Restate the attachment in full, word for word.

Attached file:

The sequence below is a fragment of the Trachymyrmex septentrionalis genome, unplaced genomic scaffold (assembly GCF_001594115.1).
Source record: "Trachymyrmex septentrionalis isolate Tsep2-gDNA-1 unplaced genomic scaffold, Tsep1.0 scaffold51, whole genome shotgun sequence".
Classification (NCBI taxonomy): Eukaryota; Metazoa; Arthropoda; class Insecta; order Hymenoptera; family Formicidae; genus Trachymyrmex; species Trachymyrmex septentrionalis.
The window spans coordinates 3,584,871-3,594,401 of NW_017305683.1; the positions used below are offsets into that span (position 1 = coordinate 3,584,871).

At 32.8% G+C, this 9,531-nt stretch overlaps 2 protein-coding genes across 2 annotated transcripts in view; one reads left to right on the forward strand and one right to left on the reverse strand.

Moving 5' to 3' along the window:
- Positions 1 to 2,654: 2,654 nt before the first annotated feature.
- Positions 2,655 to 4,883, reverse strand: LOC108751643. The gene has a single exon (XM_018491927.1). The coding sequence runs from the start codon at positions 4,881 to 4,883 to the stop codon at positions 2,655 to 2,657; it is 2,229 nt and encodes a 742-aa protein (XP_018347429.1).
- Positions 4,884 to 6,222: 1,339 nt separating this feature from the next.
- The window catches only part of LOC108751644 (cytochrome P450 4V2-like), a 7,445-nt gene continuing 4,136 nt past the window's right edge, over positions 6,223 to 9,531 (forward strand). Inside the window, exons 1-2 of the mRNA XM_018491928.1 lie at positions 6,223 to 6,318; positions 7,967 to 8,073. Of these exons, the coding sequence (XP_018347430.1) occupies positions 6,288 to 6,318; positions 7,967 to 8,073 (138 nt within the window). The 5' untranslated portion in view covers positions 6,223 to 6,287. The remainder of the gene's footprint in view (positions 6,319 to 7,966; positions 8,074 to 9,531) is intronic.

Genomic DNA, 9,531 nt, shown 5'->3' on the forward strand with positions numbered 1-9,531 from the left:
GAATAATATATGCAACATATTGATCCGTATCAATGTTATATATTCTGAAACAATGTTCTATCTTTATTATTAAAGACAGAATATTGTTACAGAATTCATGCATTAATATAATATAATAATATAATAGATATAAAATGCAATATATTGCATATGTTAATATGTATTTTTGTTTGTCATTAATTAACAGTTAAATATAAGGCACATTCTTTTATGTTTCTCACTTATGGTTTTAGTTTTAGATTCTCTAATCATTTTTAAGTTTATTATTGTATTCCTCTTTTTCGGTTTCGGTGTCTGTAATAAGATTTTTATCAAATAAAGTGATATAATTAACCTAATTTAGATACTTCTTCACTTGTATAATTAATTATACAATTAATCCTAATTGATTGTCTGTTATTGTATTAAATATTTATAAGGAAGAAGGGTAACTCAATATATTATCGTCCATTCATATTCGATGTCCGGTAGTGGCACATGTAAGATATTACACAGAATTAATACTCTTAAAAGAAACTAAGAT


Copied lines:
The sequence below is a fragment of the Trachymyrmex septentrionalis genome, unplaced genomic scaffold (assembly GCF_001594115.1).
Source record: "Trachymyrmex septentrionalis isolate Tsep2-gDNA-1 unplaced genomic scaffold, Tsep1.0 scaffold51, whole genome shotgun sequence".
Classification (NCBI taxonomy): Eukaryota; Metazoa; Arthropoda; class Insecta; order Hymenoptera; family Formicidae; genus Trachymyrmex; species Trachymyrmex septentrionalis.
The window spans coordinates 3,584,871-3,594,401 of NW_017305683.1; the positions used below are offsets into that span (position 1 = coordinate 3,584,871).

At 32.8% G+C, this 9,531-nt stretch overlaps 2 protein-coding genes across 2 annotated transcripts in view; one reads left to right on the forward strand and one right to left on the reverse strand.

Moving 5' to 3' along the window:
- Positions 1 to 2,654: 2,654 nt before the first annotated feature.
- Positions 2,655 to 4,883, reverse strand: LOC108751643. The gene has a single exon (XM_018491927.1). The coding sequence runs from the start codon at positions 4,881 to 4,883 to the stop codon at positions 2,655 to 2,657; it is 2,229 nt and encodes a 742-aa protein (XP_018347429.1).
- Positions 4,884 to 6,222: 1,339 nt separating this feature from the next.
- The window catches only part of LOC108751644 (cytochrome P450 4V2-like), a 7,445-nt gene continuing 4,136 nt past the window's right edge, over positions 6,223 to 9,531 (forward strand). Inside the window, exons 1-2 of the mRNA XM_018491928.1 lie at positions 6,223 to 6,318; positions 7,967 to 8,073. Of these exons, the coding sequence (XP_018347430.1) occupies positions 6,288 to 6,318; positions 7,967 to 8,073 (138 nt within the window). The 5' untranslated portion in view covers positions 6,223 to 6,287. The remainder of the gene's footprint in view (positions 6,319 to 7,966; positions 8,074 to 9,531) is intronic.

Genomic DNA, 9,531 nt, shown 5'->3' on the forward strand with positions numbered 1-9,531 from the left:
GAATAATATATGCAACATATTGATCCGTATCAATGTTATATATTCTGAAACAATGTTCTATCTTTATTATTAAAGACAGAATATTGTTACAGAATTCATGCATTAATATAATATAATAATATAATAGATATAAAATGCAATATATTGCATATGTTAATATGTATTTTTGTTTGTCATTAATTAACAGTTAAATATAAGGCACATTCTTTTATGTTTCTCACTTATGGTTTTAGTTTTAGATTCTCTAATCATTTTTAAGTTTATTATTGTATTCCTCTTTTTCGGTTTCGGTGTCTGTAATAAGATTTTTATCAAATAAAGTGATATAATTAACCTAATTTAGATACTTCTTCACTTGTATAATTAATTATACAATTAATCCTAATTGATTGTCTGTTATTGTATTAAATATTTATAAGGAAGAAGGGTAACTCAATATATTATCGTCCATTCATATTCGATGTCCGGTAGTGGCACATGTAAGATATTACACAGAATTAATACTCTTAAAAGAAACTAAGAT